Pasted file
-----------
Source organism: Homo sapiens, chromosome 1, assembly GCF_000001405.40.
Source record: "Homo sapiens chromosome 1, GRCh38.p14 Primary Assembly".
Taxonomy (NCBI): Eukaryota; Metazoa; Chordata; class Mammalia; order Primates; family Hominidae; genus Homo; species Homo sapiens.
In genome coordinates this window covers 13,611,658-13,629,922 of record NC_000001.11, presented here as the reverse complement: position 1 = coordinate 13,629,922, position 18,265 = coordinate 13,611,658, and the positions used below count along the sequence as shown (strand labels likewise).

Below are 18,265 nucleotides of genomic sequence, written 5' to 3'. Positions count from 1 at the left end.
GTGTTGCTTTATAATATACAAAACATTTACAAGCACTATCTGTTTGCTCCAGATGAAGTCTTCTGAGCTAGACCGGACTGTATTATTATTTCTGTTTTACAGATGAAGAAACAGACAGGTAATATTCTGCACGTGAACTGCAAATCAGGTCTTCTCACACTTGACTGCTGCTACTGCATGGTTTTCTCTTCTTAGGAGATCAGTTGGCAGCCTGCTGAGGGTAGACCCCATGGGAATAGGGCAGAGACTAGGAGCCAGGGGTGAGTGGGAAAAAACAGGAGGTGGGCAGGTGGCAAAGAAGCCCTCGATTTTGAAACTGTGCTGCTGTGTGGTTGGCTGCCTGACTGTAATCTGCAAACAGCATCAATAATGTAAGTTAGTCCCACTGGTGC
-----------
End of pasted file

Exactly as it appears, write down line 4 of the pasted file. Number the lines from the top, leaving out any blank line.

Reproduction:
In genome coordinates this window covers 13,611,658-13,629,922 of record NC_000001.11, presented here as the reverse complement: position 1 = coordinate 13,629,922, position 18,265 = coordinate 13,611,658, and the positions used below count along the sequence as shown (strand labels likewise).